better training for life, and a promise of higher position for
their children, than any other American citizens.

Their next reason for the free coinage of silver is of like character with the others, and is that there is no "par of exchange"
between countries; that there is no "world's price level" for the
commodities of commerce; that there is no "world's, or international, measure of value," therefore this country c m as well
make silver bullion the me ^sure of value as gold bullion; that
the use of gold by other nations is a "noti ;n,M and our notions
are as good for us to acton as their notions are for tham. These
wild assertions dispute every fact of the relation of money to the
internal and external commerce of every country on the face of
the earth. Again, the facts are the exact opposite of what the
advocates of fre8 coinage say is true.
A grain of gold is now the " par of exchange " of evevy country in its internal commerce and between all countries of the
world, and has been, without a single exception, for a hundred
years. Never in the history of the world h is aiy coin of any
nation been regarded. Everywhere it has oeen the single grain
of gold. For eighty ye irs the " monoy of account" in exchange
has bean the aggregate of 113 grains of pure gold, called a

" pound," to insure the full weight of 113 grains, which is coined
in England as the "sovereign."
Not the slightest attention was ever paid in a single instance
in the world's history, or is now paid, to the coinage of England
or any other country, excepting as it is a guaranty of the weight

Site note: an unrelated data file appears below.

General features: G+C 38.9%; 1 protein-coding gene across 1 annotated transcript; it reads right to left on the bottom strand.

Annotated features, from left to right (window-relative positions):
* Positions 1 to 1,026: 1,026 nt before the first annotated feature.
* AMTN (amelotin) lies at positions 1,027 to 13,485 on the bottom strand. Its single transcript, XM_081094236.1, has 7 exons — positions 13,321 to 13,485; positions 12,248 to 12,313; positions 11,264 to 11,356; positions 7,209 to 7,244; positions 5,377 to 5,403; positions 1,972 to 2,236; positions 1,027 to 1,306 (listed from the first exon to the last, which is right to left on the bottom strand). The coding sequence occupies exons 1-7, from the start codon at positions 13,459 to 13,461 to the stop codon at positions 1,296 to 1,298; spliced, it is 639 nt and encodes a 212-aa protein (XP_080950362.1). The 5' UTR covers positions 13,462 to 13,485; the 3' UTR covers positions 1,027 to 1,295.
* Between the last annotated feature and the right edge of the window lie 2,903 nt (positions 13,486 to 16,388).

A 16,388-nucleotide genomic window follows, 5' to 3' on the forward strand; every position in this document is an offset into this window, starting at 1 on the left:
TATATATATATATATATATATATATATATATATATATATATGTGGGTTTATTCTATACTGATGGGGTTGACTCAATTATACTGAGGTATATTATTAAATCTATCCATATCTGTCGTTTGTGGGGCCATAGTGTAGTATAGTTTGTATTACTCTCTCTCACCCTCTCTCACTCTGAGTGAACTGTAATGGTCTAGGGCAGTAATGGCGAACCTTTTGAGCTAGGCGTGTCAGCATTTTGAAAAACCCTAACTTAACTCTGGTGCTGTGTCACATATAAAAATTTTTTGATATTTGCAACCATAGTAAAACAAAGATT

and fineness of the piece of gold offered. England is as helpless
to influence values of metals by coinage laws as the weakest potentate in the South Sea Islands. Take the four richest, most
prosperous, and powerful nations to illustrate this statement:
The five dollar gold coin of the United States contains 116.09985 grains of gold; the sovereign of England contains 113.0016
gr tins of gold; the 20-mark piece of Germany contains 110.6268
grains of gold; the 25-franc piece of France contains 112.006
grains of gold.
Not one of these pieces passes in its own country or anywhere
else in buying commodities for the slightest percentage over its
bullion value, and never has since the world began. Take a
French 25-franc piece or an English sovereign or an Americxn
five-dollar gold piece into any shop in Brussels, or the smallest
hamlet in Germany, and they will give you the difference in its
bullion value over the German 20-mark piece in change.
Take the 25-franc piece, the 20-mark piece, or the sovereign
into any store in this country to pay the price of $5, and the
difference in gold bullion value between either and the $5 American gold coin will be demanded and paid as a matter of course.
Every dollar of silver that is current here, or in any country
not a-" monometallic silver country," is current as paper money,
is current because, like paper monsy, if can ba exch ng^d for a
gold dollar, and for that reison only.

Again it is said there is not gold enough to do the business, as
tl measure of value money,"of the world. Here again they draw
upon their imaginations for their facts. How do they know
tfiere is not enough? Every dollar's worth of the international
commerce of the world is now done on a gold bullion measure of
value, and has been so done for a hundred years.
What reason has any man to think that prescribing by law
that existing customs and habits shall be legal will cause men
to change their desire or doings-desires which are embedded in
them by a hundred years of universal custom?
If there is any one thing, in finance, more certain than any
other, it is that if every nation should m ike gold the money
of account," by making it the " measure of value," at 1 of gold
to 28 of silver, the present price, and stop the* free coinage of